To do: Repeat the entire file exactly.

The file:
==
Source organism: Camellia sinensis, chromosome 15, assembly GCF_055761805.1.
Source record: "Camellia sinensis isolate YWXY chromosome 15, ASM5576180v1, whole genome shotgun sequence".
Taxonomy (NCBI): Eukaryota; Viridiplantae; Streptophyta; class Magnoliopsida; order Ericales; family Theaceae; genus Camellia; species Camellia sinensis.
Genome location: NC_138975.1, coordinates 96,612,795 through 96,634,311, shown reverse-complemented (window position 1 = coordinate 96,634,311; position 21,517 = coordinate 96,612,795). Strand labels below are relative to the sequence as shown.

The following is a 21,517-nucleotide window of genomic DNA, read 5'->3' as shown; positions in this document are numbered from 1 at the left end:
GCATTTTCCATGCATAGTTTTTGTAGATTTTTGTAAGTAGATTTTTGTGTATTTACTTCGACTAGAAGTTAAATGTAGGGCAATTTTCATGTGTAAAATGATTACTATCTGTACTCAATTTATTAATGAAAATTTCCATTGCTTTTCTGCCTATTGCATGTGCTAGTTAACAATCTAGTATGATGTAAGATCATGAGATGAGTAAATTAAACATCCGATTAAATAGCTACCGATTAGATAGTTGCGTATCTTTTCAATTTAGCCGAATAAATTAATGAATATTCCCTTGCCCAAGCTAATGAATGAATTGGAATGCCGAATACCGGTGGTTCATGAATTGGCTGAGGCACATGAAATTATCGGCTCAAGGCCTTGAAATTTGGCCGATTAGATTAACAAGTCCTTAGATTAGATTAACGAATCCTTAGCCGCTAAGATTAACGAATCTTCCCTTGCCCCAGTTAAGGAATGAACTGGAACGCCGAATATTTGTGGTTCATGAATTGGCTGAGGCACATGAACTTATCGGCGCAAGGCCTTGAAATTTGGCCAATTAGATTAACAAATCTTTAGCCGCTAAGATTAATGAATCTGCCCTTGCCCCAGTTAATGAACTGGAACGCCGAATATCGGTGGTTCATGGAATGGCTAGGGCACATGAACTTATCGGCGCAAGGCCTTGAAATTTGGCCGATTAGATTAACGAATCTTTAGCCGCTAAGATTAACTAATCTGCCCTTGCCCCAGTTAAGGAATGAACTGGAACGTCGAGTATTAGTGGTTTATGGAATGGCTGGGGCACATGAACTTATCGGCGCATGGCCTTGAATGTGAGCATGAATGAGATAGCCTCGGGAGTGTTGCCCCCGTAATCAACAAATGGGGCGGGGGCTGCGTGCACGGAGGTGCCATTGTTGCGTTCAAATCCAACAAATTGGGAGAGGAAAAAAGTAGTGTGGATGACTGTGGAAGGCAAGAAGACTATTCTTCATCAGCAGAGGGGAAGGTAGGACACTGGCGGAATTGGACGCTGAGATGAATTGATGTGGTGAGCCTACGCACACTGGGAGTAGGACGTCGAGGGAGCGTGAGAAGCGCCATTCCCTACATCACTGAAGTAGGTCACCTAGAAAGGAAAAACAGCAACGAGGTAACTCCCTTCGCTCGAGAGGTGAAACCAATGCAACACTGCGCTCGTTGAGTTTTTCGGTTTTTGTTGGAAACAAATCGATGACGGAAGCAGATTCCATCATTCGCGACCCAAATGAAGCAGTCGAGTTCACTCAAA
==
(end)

Source organism: Camellia sinensis, chromosome 15, assembly GCF_055761805.1.
Source record: "Camellia sinensis isolate YWXY chromosome 15, ASM5576180v1, whole genome shotgun sequence".
Taxonomy (NCBI): Eukaryota; Viridiplantae; Streptophyta; class Magnoliopsida; order Ericales; family Theaceae; genus Camellia; species Camellia sinensis.
Genome location: NC_138975.1, coordinates 96,612,795 through 96,634,311, shown reverse-complemented (window position 1 = coordinate 96,634,311; position 21,517 = coordinate 96,612,795). Strand labels below are relative to the sequence as shown.

The following is a 21,517-nucleotide window of genomic DNA, read 5'->3' as shown; positions in this document are numbered from 1 at the left end:
GCATTTTCCATGCATAGTTTTTGTAGATTTTTGTAAGTAGATTTTTGTGTATTTACTTCGACTAGAAGTTAAATGTAGGGCAATTTTCATGTGTAAAATGATTACTATCTGTACTCAATTTATTAATGAAAATTTCCATTGCTTTTCTGCCTATTGCATGTGCTAGTTAACAATCTAGTATGATGTAAGATCATGAGATGAGTAAATTAAACATCCGATTAAATAGCTACCGATTAGATAGTTGCGTATCTTTTCAATTTAGCCGAATAAATTAATGAATATTCCCTTGCCCAAGCTAATGAATGAATTGGAATGCCGAATACCGGTGGTTCATGAATTGGCTGAGGCACATGAAATTATCGGCTCAAGGCCTTGAAATTTGGCCGATTAGATTAACAAGTCCTTAGATTAGATTAACGAATCCTTAGCCGCTAAGATTAACGAATCTTCCCTTGCCCCAGTTAAGGAATGAACTGGAACGCCGAATATTTGTGGTTCATGAATTGGCTGAGGCACATGAACTTATCGGCGCAAGGCCTTGAAATTTGGCCAATTAGATTAACAAATCTTTAGCCGCTAAGATTAATGAATCTGCCCTTGCCCCAGTTAATGAACTGGAACGCCGAATATCGGTGGTTCATGGAATGGCTAGGGCACATGAACTTATCGGCGCAAGGCCTTGAAATTTGGCCGATTAGATTAACGAATCTTTAGCCGCTAAGATTAACTAATCTGCCCTTGCCCCAGTTAAGGAATGAACTGGAACGTCGAGTATTAGTGGTTTATGGAATGGCTGGGGCACATGAACTTATCGGCGCATGGCCTTGAATGTGAGCATGAATGAGATAGCCTCGGGAGTGTTGCCCCCGTAATCAACAAATGGGGCGGGGGCTGCGTGCACGGAGGTGCCATTGTTGCGTTCAAATCCAACAAATTGGGAGAGGAAAAAAGTAGTGTGGATGACTGTGGAAGGCAAGAAGACTATTCTTCATCAGCAGAGGGGAAGGTAGGACACTGGCGGAATTGGACGCTGAGATGAATTGATGTGGTGAGCCTACGCACACTGGGAGTAGGACGTCGAGGGAGCGTGAGAAGCGCCATTCCCTACATCACTGAAGTAGGTCACCTAGAAAGGAAAAACAGCAACGAGGTAACTCCCTTCGCTCGAGAGGTGAAACCAATGCAACACTGCGCTCGTTGAGTTTTTCGGTTTTTGTTGGAAACAAATCGATGACGGAAGCAGATTCCATCATTCGCGACCCAAATGAAGCAGTCGAGTTCACTCAAA